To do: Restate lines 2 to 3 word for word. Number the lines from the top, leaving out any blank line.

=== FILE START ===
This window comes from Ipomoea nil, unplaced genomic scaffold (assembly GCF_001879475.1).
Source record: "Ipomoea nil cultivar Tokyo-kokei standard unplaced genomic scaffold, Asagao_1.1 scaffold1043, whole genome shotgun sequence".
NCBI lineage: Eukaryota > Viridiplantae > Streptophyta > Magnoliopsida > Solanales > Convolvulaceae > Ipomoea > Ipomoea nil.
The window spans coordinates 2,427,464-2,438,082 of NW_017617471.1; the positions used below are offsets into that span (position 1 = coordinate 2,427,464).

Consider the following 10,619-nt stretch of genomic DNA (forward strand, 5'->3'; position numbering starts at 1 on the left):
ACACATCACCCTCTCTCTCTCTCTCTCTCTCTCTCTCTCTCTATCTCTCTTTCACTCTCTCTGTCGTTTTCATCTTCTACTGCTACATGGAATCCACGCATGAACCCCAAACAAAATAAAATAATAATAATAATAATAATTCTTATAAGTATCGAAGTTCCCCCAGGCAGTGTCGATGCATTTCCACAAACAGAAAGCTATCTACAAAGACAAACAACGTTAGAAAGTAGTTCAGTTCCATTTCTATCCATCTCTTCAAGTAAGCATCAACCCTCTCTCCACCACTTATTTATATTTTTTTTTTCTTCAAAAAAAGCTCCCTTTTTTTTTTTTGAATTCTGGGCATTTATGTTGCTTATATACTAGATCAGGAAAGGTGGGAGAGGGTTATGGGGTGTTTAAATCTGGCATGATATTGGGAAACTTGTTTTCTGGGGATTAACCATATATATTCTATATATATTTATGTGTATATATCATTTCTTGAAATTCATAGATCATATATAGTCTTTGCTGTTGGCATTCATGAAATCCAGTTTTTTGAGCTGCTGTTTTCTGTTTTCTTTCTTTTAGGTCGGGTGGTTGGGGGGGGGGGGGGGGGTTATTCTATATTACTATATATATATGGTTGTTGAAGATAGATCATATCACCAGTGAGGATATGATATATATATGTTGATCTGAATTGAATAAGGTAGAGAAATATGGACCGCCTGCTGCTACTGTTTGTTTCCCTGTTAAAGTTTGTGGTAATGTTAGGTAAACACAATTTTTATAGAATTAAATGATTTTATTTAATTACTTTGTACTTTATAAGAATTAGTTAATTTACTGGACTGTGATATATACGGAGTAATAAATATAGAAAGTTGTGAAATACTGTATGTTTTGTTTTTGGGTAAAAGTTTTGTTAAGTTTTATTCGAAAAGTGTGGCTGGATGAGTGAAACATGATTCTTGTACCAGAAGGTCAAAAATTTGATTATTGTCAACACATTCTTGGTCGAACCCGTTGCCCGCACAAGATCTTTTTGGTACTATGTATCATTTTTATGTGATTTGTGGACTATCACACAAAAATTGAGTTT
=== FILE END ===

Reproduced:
Source record: "Ipomoea nil cultivar Tokyo-kokei standard unplaced genomic scaffold, Asagao_1.1 scaffold1043, whole genome shotgun sequence".
NCBI lineage: Eukaryota > Viridiplantae > Streptophyta > Magnoliopsida > Solanales > Convolvulaceae > Ipomoea > Ipomoea nil.